Domestic Bonds

Huarong bonds lose half of their value in a key financing market in China

The Chinese repo market shows how the bonds of China Huarong Asset Management Co. are viewed as risky on the mainland, despite being majority owned by the finance ministry.

According to data from China Securities Depository and Clearing Corp.

The decline in effective value illustrates the astonishing loss of confidence in a business critical to China‘s banking system. Given the size of Huarong’s outstanding yuan bonds – worth $ 18.5 billion – and its former quasi-sovereign status, the company’s banknotes were likely widely used as collateral for the deals. pension.

Beijing’s silence on Huarong’s fate is upsetting investors, fearing that the company will struggle to repay debts without inflicting losses on bondholders. Fitch Ratings and Moody’s Investors Service downgraded Huarong in late April, highlighting a lack of clarity on the scope of central government support. Speculation about Huarong’s financial health has swirled since the company delayed its 2020 results.

“Huarong is currently a blind box,” said Yang Hao, analyst at Nanjing Securities Co.

Investors have become addicted to a drip of media reports for an overview in the absence of official statements. Huarong is “far from” in default on its more than $ 20 billion offshore bonds, the editor of Caixin Media written in an opinion piece dated Saturday. The New York Times reported last week that the central government is in the early stages of a plan to overhaul Huarong – a plan that would inflict “significant losses” on both domestic and foreign bondholders.

Huarong repaid its maturing bonds on time and said as recently as May 13 that he had seen no change in government support. The company has the equivalent of about $ 2.5 billion in offshore and onshore bonds due in August, according to data compiled by Bloomberg.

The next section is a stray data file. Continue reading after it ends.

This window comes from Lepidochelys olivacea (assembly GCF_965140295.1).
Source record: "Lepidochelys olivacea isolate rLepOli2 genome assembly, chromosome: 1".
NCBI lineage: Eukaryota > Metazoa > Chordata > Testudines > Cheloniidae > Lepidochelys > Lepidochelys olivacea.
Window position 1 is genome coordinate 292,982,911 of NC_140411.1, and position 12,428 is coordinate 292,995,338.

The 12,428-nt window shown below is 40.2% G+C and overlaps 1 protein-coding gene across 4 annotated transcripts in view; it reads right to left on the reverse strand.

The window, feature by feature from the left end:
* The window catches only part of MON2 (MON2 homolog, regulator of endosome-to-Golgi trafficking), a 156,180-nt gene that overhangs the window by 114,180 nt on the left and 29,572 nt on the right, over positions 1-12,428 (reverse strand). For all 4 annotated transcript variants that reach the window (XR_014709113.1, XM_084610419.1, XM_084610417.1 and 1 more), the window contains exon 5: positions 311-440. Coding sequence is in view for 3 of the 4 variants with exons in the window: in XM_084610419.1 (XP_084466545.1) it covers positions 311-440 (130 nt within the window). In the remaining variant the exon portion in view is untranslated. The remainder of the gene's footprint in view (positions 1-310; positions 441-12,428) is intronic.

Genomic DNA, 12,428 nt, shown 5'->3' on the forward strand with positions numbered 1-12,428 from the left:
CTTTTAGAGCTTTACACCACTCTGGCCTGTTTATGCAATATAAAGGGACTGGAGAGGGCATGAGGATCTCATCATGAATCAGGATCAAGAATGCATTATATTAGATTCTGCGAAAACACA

In the promissory repo market in China, the country’s small banks and brokers obtain the necessary financing by pledging back the securities they hold. If the seller defaults, the repo buyer can seize the securities to compensate for the loss. While most bonds traded in China are eligible as collateral regardless of their credit rating, counterparties generally tend to prefer government or corporate bonds issued by state-owned enterprises – like Huarong – to reduce the risk.

Huarong Securities’ 2023 yuan bond has been rated AAA with China Lianhe credit rating. It traded around 85 yuan on Monday, according to data compiled by Bloomberg.

Click here for a QuickTake on the repo market in China

The Shanghai Stock Exchange is emerging as a key repo market, where After more than 23 trillion yuan ($ 3.6 trillion) in instruments changed hands in April. In return, the CSDC acts as a central counterparty to sellers and buyers. Most transactions still occur in the Chinese interbank market, where there is little transparency and the haircuts tend to be larger than in exchange.

Credit risk is an important component of the Chinese money market. In November, a series of defaults by some state-backed companies have prevented major Chinese banks from lending to small businesses, freezing the repo market before the central bank steps in to inject liquidity.

If the fear that Beijing will not back large state-owned companies gets out of hand, the effects could be widespread given the importance of their bonds as collateral in the repo market.

– With the help of Qingqi She and Xize Kang